I’m a sucker for the future. Give me nanites, lasers, mechs, robots. Then blow them all up. Go further. Tell me stories about those that come after: the post apocalyptic survivors of a world built atop the ruins of the last. I’m a sucker for deckbuilders, too, especially when they’re also roguelikes, particularly when they’re brimming with clever ideas, and notably when those are woven into encounters that demand a choice between morality and material reward.
Nowhere Prophet should have left me exalted, but unfortunately it doesn’t end up going anywhere.
You’re off to find a crypt, because a robot told you to. Between you and supposed salvation are bandits, slavers, rebels and rogue machines. A successful run isn’t just about defeating them, though. It’s about managing your convey of new followers, feeding both their bodies and their spirits, and making decisions that won’t wind up with your caravan in a smoking roadside heap. You’re supposed to teeter on the brink of destruction, to panic as starvation or murderers close in. I didn’t, though. I waltzed to victory on my very first run.
Maybe I got lucky, and a few early game finds set me up for an unusually unchallenging sprint through the wasteland. I’m sure luck played its part, but I’m also sure I owe much of my success to atrocious enemy AI. Time after time, my robo-ponents would spare my vulnerable scary units, completely waste their cards, and spend their go pointlessly demolishing rocks on their side of the board.
When you’re not picking your way across the wilderness, exploring or trading or talking your way out of (or into) scrapes, you’re fighting. Every member of your caravan is a card that can be played in combat, though you’ll want to prune your actual deck down to the best of them. Most have abilities, largely familiar if you’ve played a card game before. Here’s a robot that absorbs the first instance of damage. There’s one that buffs every other robot when it dies. It’s a varied pool, but only a few abilities stood out to me as genuinely new.
The board, though. I like the board. Each fight is littered with obstacles: restrictions and opportunities that might mix up your approach. Only the first unit in each row can attack and be attacked, so a beefy rock in a front line slot might need destroying before an enemy unit – presuming you don’t want to be sneaky. The most interesting abilities play with that space. Robust units always survive if the spot behind them is free, while snipers can attack from anywhere. Throw in cards that mess with unit positions, and you’ve got a recipe for rich tactical consideration.
I’d often find myself delving down that thought well, chaining convoluted plans together. “If I first attack with my flimsy Pariah”, I’d think, “then I can whack down a tanky enemy in front of them – but not before I play that unit that buffs everything nearby, and not before I target that explosive barrel next to those enemies.” Then my opponent would spend its turn prodding at yet another rock, and I’d think “Oh. I guess I didn’t need to do any of that.”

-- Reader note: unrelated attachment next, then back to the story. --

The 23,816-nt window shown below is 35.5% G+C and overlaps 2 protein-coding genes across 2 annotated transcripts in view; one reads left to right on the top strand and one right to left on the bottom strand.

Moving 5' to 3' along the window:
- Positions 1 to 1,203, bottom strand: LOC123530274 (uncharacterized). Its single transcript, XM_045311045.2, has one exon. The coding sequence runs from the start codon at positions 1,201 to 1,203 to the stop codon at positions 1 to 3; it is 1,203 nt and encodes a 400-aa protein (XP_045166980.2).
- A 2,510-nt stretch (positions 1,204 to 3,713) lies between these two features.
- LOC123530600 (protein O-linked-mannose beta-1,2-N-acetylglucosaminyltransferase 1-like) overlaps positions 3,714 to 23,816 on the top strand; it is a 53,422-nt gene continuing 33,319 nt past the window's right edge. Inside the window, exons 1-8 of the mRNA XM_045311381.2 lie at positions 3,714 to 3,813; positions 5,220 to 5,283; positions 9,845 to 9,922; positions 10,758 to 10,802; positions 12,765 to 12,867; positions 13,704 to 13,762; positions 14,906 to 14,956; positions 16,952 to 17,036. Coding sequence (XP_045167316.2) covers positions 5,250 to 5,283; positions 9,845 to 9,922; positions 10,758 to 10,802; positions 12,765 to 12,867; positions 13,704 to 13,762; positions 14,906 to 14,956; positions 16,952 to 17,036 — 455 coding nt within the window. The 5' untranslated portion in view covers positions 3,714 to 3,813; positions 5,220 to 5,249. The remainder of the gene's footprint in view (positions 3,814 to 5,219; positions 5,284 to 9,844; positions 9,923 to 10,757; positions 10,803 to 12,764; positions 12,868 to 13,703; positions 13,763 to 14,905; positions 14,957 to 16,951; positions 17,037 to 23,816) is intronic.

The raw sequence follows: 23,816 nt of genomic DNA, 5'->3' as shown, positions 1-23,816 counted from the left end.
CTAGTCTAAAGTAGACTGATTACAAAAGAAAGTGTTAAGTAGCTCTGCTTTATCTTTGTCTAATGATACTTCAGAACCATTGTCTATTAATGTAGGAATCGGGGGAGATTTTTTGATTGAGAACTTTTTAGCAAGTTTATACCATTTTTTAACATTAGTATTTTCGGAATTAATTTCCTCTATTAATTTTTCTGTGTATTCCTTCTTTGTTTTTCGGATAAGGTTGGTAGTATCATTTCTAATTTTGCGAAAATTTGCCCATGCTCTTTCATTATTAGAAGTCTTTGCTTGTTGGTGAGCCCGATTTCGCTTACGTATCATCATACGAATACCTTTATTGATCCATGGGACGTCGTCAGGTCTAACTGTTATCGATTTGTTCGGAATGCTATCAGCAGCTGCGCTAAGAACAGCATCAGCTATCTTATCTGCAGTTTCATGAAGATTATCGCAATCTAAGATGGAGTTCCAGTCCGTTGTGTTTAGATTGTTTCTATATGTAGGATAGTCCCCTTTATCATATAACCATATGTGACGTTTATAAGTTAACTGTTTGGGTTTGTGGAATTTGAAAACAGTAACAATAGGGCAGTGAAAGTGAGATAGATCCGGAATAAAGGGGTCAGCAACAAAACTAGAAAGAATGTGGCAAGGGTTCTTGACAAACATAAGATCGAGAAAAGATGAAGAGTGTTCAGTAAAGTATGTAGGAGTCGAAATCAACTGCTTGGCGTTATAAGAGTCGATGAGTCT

I’m halfway through a new run on hard mode. Those considerations matter more, now, but the back-and-forth is still tarred by an AI that can’t tell its arse from its silicon elbow. I’ve built around the card “Tireless”, after spending a hefty hum recruiting a fellow from a backwater market town. He’s called Smack, and he refreshes every time I play a card. If I play my cards right, that means I can use him to attack half a dozen times in a turn. Except, ironically enough, he also has “Strain” – which means his maximum health goes down every time his ability triggers. He’s integral to every fight, but I need to be careful.
Card permadeath might be Nowhere Prophet’s best idea. The first time a unit falls in battle, they get wounded. You can still chuck them straight into the next fray, and they’ll even be cheaper. They’ll have less health, though, and if they die again they’re lost forever. It’s a promising system that would, again, work so much better if the threat was more threatening. I’ve never felt pushed to play recklessly with a valuable card. They’re often good enough to end a fight before it’s properly started.
I wish I could tell you that the combat’s failings don’t ultimately matter. That Nowhere Prophet is still worth exploring for its world and its storytelling, for arresting snippets of interactive sci-fi anthologies. It has its moments. I remember choosing to pay a toll in food rather than tussle with some mercenaries, then my caravan shuffling past unexpectedly grateful soldiers. They smiled and thanked us. We’d saved them from starvation.
It’s not enough. The writing varies from competent to clumsy, but it never stirs. I never bought into the fantasy, as much as I tried and wanted to. It’s all a bit too muddy. Too many old ideas dressed up in slightly weirder clothes.
Nowhere Prophet’s ideas fill the game like a balloon, rising towards greatness – a balloon that gets punctured by lacklustre writing and wonky AI. It reaches for The Banner Saga‘s intimacy and Duelyst‘s intricacy, but winds up falling shy of both. Like most prophets, Nowhere is a false one.